Scrum: Twice the Work in Half the Time–Really? Part 2

scrum-daily-scrums-axisagile-scrumtroopersThis is Part 2 of a 2-part post.

In Part 1 I provided some context for my post inspired by the book “Scrum: The Art of Doing Twice the Work in Half the Time” by Jeff Sutherland, including a disclaimer on why you might not like this book. If you are experienced in Scrum methods, please look at Part 1 before reading this post. If you don’t have any Scrum experience, please look at Part 1 before reading this post!

Why I Loved This Book!

With my career focus on realizing business value from IT investments I’ve seen so much “business value leakage” and even many outright project disasters. As such, I’m inherently a believer in agile approaches, and wonder why they are so slow to penetrate enterprise IT organizations.

Scrum draws heavily on the principles of Lean, with aspects of Iterative Development, Rapid Application Development (RAD) popularized by James Martin, and is one dimension of the Agile movement. The book is very much a history of Scrum–and a compelling history it is! If we are to believe the author (and his credentials are stellar!) many major projects that were waaaaaay off track were brought back on track using Scrum.

I’ve always believed in the mantra, “Deliver value early. Deliver value often” and this is inherent in the Scrum approach. What surprised me most about the book is that Scrum can be and apparently is being used in a wide variety of projects and businesses, well beyond the world of software projects. In retrospect, this makes sense. With the pace of change we all live under, the ways social media and Web 2.0 technologies enable rapid experimentation and the rise of ‘customer experience’ as the key perspective, the notion of rapid delivery of value in a series of short “sprints” makes sense.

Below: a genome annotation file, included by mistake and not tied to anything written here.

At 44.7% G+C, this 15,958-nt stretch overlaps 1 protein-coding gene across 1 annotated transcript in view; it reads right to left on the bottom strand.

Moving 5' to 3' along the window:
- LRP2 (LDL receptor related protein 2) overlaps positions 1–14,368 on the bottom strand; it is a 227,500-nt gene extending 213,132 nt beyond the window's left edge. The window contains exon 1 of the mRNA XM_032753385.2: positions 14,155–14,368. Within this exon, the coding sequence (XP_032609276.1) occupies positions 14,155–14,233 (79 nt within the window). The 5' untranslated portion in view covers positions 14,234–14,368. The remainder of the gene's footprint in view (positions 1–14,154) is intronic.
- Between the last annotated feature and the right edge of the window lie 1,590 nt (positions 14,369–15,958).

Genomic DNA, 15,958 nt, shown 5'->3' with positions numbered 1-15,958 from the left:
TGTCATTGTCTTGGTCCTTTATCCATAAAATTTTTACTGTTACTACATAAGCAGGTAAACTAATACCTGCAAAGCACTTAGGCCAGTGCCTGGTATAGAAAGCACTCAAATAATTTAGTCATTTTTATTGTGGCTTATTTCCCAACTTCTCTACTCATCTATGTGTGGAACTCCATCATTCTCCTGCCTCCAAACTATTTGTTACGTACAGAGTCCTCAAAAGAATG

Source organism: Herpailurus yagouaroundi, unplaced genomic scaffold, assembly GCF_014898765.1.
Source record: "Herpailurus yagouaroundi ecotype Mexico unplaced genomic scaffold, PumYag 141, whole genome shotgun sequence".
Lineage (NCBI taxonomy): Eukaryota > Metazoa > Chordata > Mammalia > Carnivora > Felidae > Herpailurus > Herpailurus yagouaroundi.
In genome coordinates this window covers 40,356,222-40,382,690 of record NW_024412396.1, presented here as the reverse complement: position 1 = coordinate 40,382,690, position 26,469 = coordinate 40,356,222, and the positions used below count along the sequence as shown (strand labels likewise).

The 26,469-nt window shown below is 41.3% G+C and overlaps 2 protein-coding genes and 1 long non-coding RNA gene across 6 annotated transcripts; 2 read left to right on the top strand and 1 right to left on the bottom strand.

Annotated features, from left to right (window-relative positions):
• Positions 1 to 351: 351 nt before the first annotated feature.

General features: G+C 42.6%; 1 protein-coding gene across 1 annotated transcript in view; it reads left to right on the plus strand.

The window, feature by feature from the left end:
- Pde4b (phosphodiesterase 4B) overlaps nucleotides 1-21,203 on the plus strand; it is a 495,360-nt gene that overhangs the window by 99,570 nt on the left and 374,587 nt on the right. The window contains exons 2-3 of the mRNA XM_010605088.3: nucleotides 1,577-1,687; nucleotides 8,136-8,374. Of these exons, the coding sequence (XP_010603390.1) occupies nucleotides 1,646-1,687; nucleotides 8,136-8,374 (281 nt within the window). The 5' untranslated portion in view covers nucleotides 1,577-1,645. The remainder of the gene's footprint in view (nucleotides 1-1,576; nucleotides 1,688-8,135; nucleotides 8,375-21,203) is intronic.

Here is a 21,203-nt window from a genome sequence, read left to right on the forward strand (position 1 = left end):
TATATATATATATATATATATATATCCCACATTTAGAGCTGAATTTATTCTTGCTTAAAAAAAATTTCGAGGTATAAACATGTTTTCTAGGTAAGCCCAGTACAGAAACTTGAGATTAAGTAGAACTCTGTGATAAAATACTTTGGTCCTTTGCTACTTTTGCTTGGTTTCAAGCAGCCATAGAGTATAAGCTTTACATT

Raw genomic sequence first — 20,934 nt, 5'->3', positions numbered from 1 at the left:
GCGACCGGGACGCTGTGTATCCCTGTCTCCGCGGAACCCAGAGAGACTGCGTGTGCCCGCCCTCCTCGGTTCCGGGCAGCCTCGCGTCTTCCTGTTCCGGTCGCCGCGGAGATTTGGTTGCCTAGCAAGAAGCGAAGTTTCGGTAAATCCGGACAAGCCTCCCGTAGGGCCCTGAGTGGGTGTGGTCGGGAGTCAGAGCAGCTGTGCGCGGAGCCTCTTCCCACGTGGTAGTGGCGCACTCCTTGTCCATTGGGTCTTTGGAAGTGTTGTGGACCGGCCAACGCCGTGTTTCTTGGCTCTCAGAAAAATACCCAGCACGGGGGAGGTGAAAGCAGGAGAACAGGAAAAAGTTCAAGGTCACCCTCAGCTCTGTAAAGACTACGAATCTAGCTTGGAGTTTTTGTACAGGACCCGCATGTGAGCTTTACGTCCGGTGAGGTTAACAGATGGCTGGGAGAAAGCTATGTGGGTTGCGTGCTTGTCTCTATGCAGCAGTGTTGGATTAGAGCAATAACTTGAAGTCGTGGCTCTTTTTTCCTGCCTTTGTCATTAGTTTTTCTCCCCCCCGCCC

Dr. Sutherland has an impressive background–from Top Gun fighter pilot with over one hundred missions over North Vietnam, to receiving a Doctoral degree from the University of Colorado Medical School to systems development and the co-father of Scrum. He is a great story teller–his many anecdotes and experiences are highly relevant and compelling. The book is well-organized, with each chapter ending in “The Takeaway.” Apart from the anecdotal evidence in favor of Scrum and the sheer logic of his arguments, Sutherland presents mathematical evidence of the cost of ‘context switching’ so prevalent in the way IT organizations run today, and in the prevalence of misguided multitasking that is robbing us not only of quality, but of lives, as people try to drive and text or conduct phone conversations at the same time.

Jeff gets into a topic I feel quite passionate about because I see it very frequently in my clients–we are all working harder than ever and generally getting less done! This is an insidious behavior–creating the delusion that we are getting things done, while the reality is that we are simply busy–trying to get so much done that nothing of value is really getting done–or that we are unable to distinguish between the valuable and the urgent.

The book reminds us of what we are all acutely aware–detailed ‘waterfall style’ project planning creates a lot of work and delivers an illusion of reality that almost never pans out.